Plans began to build a facility honoring him soon after his death in 2003.
“Anyone who ever leaned tennis in Crowley either learned it from my father or someone my father taught,” said Judge John Trahan Wednesday afternoon. “He took up the sport somewhat later in life and eventually became ranked on the senior tour.”
Little did he realize that a sport he fell in love with after reading a book would result in the very impressive Glady Trahan Tennis Centre which held it’s ribbon cutting before a crowd of approximately 200 people, including the entire Trahan family including the family matriarch Mary Trahan - impressive considering they had nine children - and several local, state and federal dignitaries, most notably former U.S. Senator John Breaux and former top ten player Chanda Rubin.
“In the world of tennis, Glady Trahan is known as a giant,” said Terese Reggie. “This tennis centre named for him is a fitting honor to his legacy and a permanent gift to the citizens of Crowley who will honor his commitment every time they use the facility.”
The GTTC was made possible by generous donations from individuals, companies and foundations in Crowley and the surrounding area, as well as a grant from the USTA. A committee was formed, chaired by Reggie, which solicited donations,and the community responded. Over $450,000 in private donations was raised and the Crowley’s Recreation Director Tim Robichaux, has long promoted the idea of a tennis complex on the grounds of the recreation department. In particular, Tim was singularly responsible for obtaining the USTA grant.
“I appreciate the unbelievable generosity of all the donors that made this project possible. The GTTC is a great addition to our recreation department and to the community. We now will be implementing numerous programs to further develop the sport of tennis for our youth and adult players,” said Tim Robichaux.
The day began with a free clinic for children ages 5-12, conducted by Phil Trahan, who is a USPTA (United States Professional Tennis Association) professional, along with Rubin and others. The kids were introduced to QuickStart Tennis, a teaching format which utilizes a smaller court and scaled down rackets and nets. QuickStart allows very young children to achieve immediate success on the tennis court.
Following the clinic, the dedication ceremony began, emceed by one of Glady’s sons Pat Trahan. Ted Carmichael delivered a touching invocation which included a moment of silence for Peter Trahan, one of Glady and Mary’s sons who passed away in 2008. The crowd then heard welcoming remarks from Mayor Greg Jones and International Rice Festival President Brady Williams.
“I was worried about the turnout here with Rice Festival going on, but after thinking about it there are probably enough Trahan’s here alone to fill the stands,” said Mayor Jones to the laughter of those in attendance.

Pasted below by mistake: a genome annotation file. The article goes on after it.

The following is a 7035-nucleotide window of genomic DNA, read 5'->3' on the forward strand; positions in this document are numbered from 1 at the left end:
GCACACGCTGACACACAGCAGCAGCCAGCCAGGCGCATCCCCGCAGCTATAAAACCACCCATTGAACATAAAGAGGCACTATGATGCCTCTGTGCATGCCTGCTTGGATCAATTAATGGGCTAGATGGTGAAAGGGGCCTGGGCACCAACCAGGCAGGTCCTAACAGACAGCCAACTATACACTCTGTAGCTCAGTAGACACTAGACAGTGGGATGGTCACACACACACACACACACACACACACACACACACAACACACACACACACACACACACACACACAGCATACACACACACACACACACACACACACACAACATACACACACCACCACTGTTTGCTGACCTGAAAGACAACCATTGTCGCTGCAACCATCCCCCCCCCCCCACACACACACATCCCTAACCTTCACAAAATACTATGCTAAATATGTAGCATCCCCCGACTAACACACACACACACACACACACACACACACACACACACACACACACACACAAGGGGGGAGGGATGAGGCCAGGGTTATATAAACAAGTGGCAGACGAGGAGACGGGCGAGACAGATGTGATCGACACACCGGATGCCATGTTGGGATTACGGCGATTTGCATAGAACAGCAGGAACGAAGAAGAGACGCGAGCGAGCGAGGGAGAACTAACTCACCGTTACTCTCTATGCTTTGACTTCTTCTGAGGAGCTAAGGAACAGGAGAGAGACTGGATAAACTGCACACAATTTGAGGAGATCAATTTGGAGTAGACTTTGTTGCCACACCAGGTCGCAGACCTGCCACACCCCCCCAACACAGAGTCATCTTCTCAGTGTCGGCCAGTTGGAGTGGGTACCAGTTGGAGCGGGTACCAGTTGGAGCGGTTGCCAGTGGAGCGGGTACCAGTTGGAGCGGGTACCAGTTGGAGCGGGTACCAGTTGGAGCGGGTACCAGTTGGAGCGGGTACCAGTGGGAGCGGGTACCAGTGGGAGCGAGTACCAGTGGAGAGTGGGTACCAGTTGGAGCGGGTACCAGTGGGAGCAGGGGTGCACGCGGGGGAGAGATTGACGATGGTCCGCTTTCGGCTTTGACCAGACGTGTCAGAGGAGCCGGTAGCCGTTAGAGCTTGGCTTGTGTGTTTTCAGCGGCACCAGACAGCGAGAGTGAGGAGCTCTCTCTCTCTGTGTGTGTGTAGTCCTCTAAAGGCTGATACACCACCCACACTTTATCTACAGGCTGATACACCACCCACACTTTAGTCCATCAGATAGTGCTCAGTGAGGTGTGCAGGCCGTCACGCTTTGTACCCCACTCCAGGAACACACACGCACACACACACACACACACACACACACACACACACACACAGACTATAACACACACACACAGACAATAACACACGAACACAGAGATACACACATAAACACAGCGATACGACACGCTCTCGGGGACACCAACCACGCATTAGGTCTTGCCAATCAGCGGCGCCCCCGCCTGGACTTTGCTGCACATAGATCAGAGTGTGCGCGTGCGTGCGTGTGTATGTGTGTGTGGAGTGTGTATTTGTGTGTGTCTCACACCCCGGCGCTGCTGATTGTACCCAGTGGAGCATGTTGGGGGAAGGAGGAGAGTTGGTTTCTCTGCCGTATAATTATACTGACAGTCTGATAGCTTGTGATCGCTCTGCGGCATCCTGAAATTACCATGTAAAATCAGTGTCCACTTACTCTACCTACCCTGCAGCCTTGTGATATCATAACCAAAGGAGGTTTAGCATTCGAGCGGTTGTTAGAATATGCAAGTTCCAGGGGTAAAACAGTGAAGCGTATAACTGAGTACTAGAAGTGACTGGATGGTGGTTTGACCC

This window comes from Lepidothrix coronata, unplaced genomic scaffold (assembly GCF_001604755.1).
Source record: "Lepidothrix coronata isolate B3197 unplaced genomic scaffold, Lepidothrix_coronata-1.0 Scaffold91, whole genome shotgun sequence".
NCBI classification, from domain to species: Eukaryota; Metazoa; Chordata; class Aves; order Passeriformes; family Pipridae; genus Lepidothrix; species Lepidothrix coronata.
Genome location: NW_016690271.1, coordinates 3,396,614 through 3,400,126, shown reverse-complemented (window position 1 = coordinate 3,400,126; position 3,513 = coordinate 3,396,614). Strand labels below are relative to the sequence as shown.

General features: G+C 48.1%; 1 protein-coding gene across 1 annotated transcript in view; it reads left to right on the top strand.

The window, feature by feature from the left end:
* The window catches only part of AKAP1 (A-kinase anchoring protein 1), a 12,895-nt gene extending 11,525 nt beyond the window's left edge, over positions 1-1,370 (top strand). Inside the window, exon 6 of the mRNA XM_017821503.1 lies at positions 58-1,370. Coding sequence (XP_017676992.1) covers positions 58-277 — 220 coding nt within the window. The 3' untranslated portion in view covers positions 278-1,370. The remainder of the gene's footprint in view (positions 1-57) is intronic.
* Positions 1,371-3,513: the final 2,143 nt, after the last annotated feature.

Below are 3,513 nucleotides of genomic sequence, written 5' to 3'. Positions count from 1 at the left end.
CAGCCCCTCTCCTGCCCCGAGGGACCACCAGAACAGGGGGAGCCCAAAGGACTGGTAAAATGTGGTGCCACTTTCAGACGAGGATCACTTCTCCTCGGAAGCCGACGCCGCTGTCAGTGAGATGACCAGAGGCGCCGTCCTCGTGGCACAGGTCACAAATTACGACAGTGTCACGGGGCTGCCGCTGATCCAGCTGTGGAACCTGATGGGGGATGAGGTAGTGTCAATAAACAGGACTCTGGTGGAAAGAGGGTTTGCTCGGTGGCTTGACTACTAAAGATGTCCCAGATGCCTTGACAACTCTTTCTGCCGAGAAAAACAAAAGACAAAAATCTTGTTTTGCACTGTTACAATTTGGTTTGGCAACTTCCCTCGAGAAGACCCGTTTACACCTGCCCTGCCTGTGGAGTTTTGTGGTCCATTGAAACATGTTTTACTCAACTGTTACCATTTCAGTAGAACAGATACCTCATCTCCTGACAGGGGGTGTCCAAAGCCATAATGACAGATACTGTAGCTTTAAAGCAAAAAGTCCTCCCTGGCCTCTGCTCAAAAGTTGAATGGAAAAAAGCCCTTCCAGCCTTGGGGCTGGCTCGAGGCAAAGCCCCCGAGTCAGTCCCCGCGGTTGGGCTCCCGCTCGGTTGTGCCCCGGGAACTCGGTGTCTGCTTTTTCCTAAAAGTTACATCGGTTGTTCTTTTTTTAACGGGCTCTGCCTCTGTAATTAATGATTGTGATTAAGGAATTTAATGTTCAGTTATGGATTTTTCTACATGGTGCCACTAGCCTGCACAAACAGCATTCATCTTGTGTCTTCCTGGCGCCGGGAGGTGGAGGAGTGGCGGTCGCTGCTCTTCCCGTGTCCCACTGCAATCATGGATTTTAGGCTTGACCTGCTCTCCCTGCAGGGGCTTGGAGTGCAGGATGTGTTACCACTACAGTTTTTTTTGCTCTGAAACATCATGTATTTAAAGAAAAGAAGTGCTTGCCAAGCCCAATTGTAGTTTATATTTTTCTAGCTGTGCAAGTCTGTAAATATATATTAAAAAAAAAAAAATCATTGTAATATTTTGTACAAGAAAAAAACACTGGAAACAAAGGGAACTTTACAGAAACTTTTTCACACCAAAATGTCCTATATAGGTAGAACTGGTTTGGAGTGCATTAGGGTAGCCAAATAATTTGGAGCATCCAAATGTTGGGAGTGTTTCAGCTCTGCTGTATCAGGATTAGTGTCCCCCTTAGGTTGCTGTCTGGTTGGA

U.S. Congressman Charles Boustany, R-La., and former Senator John Breaux each spoke about his relationship with Dad which was developed through tennis. Senator Breaux learned to play on the crude asphalt courts of Hoffpauir Park across the street from Glady’s house. He became a very accomplished player and played on the tennis team at USL. He has continued to play at a high level, even after recent knee replacement surgery.
Congressman Boustany and the Trahan family grew up in tennis together and have maintained lifelong relationships which began in junior tennis.
Of course, the highlight of the event was the exhibition mixed doubles match between former Senator Breaux and Chanda Rubin against Kathrin Keil-Sieberth and Phil Trahan. Chanda Rubin was a longtime fixture on the women’s professional tour. She also had a very successful junior career, including two national championships, and culminating in her winning the girls’ singles championship at Wimbledon. On the women’s tour, she won seven WTA singles titles and has been ranked as high as number six in the world and she was a member of the 1996 and 2004 U.S. Olympic teams. She reached the fourth round or better in each of tennis’ major tournaments, the Australian, French and U.S. Open tournaments and the Wimbledon championships.
Though Rubin and Breaux were the most well-known of the players the other two were very accomplished.
- Kathrin Keil-Sieberth who had a distinguished junior career, attaining a #5 world ranking. She played collegiately at UCLA, leading her team to a national championship. On the women’s tour, she competed in all of the major tournaments and was ranked as high as #55 in the world.
- Phil Trahan (another of Glady’s sons) who played college tennis at Northeast Louisiana University (now ULM), where he established a school record of 158 victories, 77 in singles and 81 in doubles. In 1989, he was inducted into the university’s athletic Hall of Fame.
“It is really gratifying to see such emotion and support from those who were positively influenced by Dad,” said Phil Trahan. “They’re here today not only because of his devotion to tennis, but also his insistence on excellence and integrity in all areas.”
Representatives of the United States Tennis Association, who were also on hand, were similarly impressed.
“The opening of the Glady Trahan Tennis Centre was a beautiful and well organized event which speaks volumes for the city of Crowley, the Trahan family and the sport of tennis,” said Bill Phillips.